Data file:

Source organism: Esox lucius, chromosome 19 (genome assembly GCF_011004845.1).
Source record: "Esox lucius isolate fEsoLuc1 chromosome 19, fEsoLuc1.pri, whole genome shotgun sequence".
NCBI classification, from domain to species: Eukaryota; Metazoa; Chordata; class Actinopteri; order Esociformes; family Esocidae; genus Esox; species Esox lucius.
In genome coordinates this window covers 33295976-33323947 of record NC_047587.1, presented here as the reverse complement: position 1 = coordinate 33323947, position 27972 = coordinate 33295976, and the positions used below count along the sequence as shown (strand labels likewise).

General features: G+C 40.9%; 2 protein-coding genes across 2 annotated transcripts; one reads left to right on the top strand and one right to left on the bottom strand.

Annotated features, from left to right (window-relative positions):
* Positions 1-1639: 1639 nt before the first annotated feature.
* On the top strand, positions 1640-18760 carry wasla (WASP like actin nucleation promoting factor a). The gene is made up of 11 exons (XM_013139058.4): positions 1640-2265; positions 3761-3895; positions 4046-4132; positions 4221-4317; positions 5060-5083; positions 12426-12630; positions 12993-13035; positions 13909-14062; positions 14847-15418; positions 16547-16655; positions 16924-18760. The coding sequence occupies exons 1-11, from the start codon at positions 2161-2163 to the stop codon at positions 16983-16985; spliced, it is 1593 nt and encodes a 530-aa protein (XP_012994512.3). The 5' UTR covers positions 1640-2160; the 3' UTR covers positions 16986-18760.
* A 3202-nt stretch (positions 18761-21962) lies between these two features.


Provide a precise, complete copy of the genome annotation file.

Source organism: Esox lucius, chromosome 19 (genome assembly GCF_011004845.1).
Source record: "Esox lucius isolate fEsoLuc1 chromosome 19, fEsoLuc1.pri, whole genome shotgun sequence".
NCBI classification, from domain to species: Eukaryota; Metazoa; Chordata; class Actinopteri; order Esociformes; family Esocidae; genus Esox; species Esox lucius.
In genome coordinates this window covers 33295976-33323947 of record NC_047587.1, presented here as the reverse complement: position 1 = coordinate 33323947, position 27972 = coordinate 33295976, and the positions used below count along the sequence as shown (strand labels likewise).

General features: G+C 40.9%; 2 protein-coding genes across 2 annotated transcripts; one reads left to right on the top strand and one right to left on the bottom strand.

Annotated features, from left to right (window-relative positions):
* Positions 1-1639: 1639 nt before the first annotated feature.
* On the top strand, positions 1640-18760 carry wasla (WASP like actin nucleation promoting factor a). The gene is made up of 11 exons (XM_013139058.4): positions 1640-2265; positions 3761-3895; positions 4046-4132; positions 4221-4317; positions 5060-5083; positions 12426-12630; positions 12993-13035; positions 13909-14062; positions 14847-15418; positions 16547-16655; positions 16924-18760. The coding sequence occupies exons 1-11, from the start codon at positions 2161-2163 to the stop codon at positions 16983-16985; spliced, it is 1593 nt and encodes a 530-aa protein (XP_012994512.3). The 5' UTR covers positions 1640-2160; the 3' UTR covers positions 16986-18760.
* A 3202-nt stretch (positions 18761-21962) lies between these two features.